Rehabilitation

Rehabilitation and Adaptive Use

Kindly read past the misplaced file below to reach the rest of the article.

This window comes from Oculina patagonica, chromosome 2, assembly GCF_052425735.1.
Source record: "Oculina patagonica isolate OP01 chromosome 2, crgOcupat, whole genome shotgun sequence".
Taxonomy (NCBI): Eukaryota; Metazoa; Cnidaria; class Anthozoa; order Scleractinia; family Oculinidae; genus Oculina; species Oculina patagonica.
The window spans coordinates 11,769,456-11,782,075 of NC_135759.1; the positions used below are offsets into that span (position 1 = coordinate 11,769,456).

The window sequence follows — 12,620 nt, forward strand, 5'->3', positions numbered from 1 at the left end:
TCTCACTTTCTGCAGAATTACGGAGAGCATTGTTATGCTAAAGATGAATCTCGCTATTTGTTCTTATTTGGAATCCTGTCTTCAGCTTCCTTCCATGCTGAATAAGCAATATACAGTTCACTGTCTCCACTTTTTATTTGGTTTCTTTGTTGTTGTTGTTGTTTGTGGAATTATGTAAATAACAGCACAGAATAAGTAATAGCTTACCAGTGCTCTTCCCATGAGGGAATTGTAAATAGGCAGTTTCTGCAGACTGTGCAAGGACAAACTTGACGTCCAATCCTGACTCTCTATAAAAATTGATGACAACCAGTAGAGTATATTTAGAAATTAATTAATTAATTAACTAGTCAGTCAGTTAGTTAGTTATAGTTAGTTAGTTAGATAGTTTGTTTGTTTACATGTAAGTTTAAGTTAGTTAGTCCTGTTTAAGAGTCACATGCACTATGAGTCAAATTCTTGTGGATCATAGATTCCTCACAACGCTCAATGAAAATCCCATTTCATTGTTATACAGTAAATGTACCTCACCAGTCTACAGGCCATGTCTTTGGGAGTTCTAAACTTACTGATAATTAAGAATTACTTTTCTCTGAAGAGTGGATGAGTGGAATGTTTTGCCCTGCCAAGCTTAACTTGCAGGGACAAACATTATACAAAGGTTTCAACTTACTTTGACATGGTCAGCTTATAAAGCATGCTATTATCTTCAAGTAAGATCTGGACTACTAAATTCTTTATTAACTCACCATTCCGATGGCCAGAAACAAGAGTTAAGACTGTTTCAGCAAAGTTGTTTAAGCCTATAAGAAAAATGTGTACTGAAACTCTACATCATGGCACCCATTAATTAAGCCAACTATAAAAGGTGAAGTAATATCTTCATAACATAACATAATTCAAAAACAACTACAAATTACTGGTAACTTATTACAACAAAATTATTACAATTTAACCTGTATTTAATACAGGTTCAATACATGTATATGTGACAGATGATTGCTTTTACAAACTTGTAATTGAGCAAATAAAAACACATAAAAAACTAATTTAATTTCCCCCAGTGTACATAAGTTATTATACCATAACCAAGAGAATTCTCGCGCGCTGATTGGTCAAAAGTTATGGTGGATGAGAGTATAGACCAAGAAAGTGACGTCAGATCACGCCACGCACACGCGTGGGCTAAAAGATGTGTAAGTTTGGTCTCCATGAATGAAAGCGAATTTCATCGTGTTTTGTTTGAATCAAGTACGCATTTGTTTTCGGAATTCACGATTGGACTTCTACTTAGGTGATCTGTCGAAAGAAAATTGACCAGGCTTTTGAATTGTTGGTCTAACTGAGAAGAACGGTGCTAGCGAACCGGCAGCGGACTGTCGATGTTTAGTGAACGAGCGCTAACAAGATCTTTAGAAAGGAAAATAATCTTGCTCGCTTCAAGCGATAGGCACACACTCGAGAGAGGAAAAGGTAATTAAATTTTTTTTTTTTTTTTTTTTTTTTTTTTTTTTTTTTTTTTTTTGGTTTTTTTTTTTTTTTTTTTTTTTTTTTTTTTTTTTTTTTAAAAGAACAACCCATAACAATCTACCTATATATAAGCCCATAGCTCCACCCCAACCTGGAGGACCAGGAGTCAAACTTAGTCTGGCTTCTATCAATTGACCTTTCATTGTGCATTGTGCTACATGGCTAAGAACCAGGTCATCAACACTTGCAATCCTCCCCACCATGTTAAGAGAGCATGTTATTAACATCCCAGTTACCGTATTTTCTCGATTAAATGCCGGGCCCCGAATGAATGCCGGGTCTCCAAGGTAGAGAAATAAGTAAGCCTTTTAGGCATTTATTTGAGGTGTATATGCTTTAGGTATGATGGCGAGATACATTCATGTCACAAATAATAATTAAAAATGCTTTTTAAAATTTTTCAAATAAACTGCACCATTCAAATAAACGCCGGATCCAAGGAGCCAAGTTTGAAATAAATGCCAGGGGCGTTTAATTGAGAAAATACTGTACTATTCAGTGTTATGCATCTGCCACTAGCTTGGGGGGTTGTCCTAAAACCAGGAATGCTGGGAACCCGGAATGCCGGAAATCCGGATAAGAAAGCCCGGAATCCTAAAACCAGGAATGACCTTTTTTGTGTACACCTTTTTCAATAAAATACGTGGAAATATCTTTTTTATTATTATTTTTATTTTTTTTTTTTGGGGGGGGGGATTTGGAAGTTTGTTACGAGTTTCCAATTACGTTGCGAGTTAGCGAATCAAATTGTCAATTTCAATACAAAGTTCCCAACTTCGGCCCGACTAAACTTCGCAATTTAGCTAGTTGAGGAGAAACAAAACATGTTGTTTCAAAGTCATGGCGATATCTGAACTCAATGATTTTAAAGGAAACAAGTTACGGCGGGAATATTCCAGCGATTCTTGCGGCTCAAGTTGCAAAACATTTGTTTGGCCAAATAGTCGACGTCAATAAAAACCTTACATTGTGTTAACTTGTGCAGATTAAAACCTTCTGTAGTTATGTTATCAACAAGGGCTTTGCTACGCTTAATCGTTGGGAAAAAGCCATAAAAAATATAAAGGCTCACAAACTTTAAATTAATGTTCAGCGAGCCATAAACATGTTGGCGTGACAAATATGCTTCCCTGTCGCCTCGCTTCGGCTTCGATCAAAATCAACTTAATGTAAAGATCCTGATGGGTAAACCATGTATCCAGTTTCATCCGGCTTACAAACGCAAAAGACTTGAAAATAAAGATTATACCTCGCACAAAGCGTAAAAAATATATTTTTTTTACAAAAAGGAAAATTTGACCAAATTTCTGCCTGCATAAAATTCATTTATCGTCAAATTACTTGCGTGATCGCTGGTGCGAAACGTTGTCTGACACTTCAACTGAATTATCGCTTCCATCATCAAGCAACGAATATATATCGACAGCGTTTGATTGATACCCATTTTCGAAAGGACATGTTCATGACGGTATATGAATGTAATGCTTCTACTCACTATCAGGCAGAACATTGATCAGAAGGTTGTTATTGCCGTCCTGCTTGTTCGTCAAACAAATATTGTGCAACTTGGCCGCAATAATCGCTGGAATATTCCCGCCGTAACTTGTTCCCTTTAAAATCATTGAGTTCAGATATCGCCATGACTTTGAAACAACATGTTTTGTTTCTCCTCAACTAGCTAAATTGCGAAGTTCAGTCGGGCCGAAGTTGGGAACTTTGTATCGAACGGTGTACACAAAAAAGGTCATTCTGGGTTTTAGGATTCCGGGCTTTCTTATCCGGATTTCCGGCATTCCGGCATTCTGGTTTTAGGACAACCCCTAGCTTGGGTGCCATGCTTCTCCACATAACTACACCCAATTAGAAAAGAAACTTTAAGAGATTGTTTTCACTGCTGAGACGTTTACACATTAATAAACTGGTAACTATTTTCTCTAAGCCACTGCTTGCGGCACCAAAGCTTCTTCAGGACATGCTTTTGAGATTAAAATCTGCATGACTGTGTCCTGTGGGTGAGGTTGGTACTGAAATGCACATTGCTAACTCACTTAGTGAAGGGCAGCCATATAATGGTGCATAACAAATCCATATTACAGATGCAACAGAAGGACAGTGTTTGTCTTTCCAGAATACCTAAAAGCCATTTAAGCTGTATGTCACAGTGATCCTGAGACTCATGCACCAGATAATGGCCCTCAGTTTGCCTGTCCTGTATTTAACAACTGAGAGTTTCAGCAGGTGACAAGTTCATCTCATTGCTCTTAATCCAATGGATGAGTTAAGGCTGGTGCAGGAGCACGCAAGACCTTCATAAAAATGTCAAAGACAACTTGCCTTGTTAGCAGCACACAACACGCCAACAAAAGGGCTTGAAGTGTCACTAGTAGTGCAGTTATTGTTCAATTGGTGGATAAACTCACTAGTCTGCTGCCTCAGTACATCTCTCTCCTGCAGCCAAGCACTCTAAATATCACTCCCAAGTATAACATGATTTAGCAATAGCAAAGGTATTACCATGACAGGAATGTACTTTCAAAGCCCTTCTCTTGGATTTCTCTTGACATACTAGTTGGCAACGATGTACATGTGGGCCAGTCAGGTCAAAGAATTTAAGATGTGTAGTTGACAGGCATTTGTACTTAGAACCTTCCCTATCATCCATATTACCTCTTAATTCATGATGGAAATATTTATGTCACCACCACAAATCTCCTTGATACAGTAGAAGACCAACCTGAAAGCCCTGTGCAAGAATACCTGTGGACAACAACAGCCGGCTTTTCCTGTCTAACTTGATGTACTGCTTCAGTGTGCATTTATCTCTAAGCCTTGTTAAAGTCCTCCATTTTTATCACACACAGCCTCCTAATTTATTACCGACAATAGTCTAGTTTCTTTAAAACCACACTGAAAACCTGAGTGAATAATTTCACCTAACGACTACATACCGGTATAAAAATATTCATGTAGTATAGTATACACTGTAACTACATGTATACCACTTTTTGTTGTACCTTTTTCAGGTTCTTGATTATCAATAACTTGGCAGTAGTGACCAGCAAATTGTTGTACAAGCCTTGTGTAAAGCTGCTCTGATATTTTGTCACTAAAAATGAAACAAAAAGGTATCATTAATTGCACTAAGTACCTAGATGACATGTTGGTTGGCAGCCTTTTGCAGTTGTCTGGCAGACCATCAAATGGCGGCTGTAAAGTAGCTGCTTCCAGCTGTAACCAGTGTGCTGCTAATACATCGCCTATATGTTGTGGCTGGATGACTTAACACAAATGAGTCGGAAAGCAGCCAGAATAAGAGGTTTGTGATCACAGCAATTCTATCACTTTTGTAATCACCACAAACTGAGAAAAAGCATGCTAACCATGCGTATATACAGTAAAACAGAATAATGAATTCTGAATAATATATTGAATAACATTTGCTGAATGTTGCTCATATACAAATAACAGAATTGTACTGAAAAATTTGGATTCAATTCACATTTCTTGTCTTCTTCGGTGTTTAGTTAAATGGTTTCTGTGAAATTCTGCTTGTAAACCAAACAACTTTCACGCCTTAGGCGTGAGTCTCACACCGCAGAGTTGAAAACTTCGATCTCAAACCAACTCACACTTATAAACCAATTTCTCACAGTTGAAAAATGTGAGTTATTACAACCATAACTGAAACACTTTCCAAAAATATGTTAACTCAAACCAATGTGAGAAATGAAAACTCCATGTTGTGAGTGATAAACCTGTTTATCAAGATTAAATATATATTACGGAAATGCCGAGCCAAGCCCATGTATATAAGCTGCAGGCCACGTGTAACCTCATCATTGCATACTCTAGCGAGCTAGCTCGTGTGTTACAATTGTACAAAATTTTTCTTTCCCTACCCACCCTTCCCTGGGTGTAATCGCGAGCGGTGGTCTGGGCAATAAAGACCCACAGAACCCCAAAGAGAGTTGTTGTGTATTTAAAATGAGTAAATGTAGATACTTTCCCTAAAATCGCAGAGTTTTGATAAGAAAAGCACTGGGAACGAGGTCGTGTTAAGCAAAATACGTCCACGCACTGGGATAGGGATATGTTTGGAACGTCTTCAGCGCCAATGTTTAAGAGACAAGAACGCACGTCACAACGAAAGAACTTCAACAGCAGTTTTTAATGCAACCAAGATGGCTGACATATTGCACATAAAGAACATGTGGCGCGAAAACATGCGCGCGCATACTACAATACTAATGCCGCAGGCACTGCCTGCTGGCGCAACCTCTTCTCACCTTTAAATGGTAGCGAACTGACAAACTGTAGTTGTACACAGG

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When initially assessing the exterior integrity of a mid-century modern building, one needs to carefully determine possible additions.  If possible, determine when these changes occurred and if they were part of the original design. This may be difficult if permits and original plans are unavailable. However, if the permits and plans are available and the remodel follows those plans, then the assessment should explain this. If not, then note that too. Other cosmetic changes to the exterior may be difficult to detect unless collective memory and old photographs can verify the original exterior and subsequent changes. Delayed maintenance for any building creates long-term problems regardless of the building’s age.  Delays in exterior maintenance become critical with mid-century modern buildings because of the lifespan of some of the construction materials. Many times buildings constructed after WWII featured experimental components. As technology improved, new construction materials evolved. However, these materials did not necessarily stay in favor or prove to be viable for an extended period of time. Thus, if the original construction materials are no longer available, there must be an evaluation of substitutions for consistency with the Secretary of Interior’s Standards for the Treatment of Historic Properties. The evaluation of the property must assess whether changes are reversible if they were not part of the original design. Evaluation of replacement materials should also consider whether the original is still available when commenting on changes, and whether the substitute closely replicates the original. Modern structures, no matter the size, are appropriate for new uses.  Many buildings still serve their original purpose very well, but it is acceptable under the right zoning conditions to consider additional options. Modern design was planned to be versatile, enabling a building to serve a different purpose with a minimum of alteration. With adaptive use, the exterior remains largely the same, while minor or extensive work on the interior will make the building usable for a new purpose. Many mid-century modern structures have a small footprint. This certainly goes with one of the era’s mantras of “less is more.” Unfortunately, small size today often presents issues for continued use. There is economy in scale, so unless the new owner is imaginative and hires an architect and/or contractor that share a similar imaginative spirit, the consensus may be to demolish the building. It may also be seen as a better investment. Next, learn about Financial Resources.

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